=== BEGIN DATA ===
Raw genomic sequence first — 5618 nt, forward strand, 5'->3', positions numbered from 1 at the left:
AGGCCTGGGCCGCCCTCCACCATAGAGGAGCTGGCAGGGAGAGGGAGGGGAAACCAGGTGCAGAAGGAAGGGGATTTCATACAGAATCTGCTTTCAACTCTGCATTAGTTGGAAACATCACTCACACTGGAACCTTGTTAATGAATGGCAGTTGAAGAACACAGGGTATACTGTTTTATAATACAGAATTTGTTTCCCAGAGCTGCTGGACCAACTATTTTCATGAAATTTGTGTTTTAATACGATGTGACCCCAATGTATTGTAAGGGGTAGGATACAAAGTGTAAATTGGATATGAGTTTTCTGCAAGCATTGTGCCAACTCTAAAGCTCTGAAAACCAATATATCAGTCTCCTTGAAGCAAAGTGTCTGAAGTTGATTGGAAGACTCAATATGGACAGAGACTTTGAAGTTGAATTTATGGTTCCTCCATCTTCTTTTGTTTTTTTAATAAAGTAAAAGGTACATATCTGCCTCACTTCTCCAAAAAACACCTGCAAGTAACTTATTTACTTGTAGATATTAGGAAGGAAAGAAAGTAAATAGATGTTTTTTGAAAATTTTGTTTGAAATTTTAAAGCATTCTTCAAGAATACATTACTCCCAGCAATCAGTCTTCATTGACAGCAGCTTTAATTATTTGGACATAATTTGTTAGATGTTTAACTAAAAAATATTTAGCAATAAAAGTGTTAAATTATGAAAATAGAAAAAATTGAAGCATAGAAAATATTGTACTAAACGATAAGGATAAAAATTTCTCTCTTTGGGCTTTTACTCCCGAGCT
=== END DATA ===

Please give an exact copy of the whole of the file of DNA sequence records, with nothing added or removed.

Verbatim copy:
Raw genomic sequence first — 5618 nt, forward strand, 5'->3', positions numbered from 1 at the left:
AGGCCTGGGCCGCCCTCCACCATAGAGGAGCTGGCAGGGAGAGGGAGGGGAAACCAGGTGCAGAAGGAAGGGGATTTCATACAGAATCTGCTTTCAACTCTGCATTAGTTGGAAACATCACTCACACTGGAACCTTGTTAATGAATGGCAGTTGAAGAACACAGGGTATACTGTTTTATAATACAGAATTTGTTTCCCAGAGCTGCTGGACCAACTATTTTCATGAAATTTGTGTTTTAATACGATGTGACCCCAATGTATTGTAAGGGGTAGGATACAAAGTGTAAATTGGATATGAGTTTTCTGCAAGCATTGTGCCAACTCTAAAGCTCTGAAAACCAATATATCAGTCTCCTTGAAGCAAAGTGTCTGAAGTTGATTGGAAGACTCAATATGGACAGAGACTTTGAAGTTGAATTTATGGTTCCTCCATCTTCTTTTGTTTTTTTAATAAAGTAAAAGGTACATATCTGCCTCACTTCTCCAAAAAACACCTGCAAGTAACTTATTTACTTGTAGATATTAGGAAGGAAAGAAAGTAAATAGATGTTTTTTGAAAATTTTGTTTGAAATTTTAAAGCATTCTTCAAGAATACATTACTCCCAGCAATCAGTCTTCATTGACAGCAGCTTTAATTATTTGGACATAATTTGTTAGATGTTTAACTAAAAAATATTTAGCAATAAAAGTGTTAAATTATGAAAATAGAAAAAATTGAAGCATAGAAAATATTGTACTAAACGATAAGGATAAAAATTTCTCTCTTTGGGCTTTTACTCCCGAGCT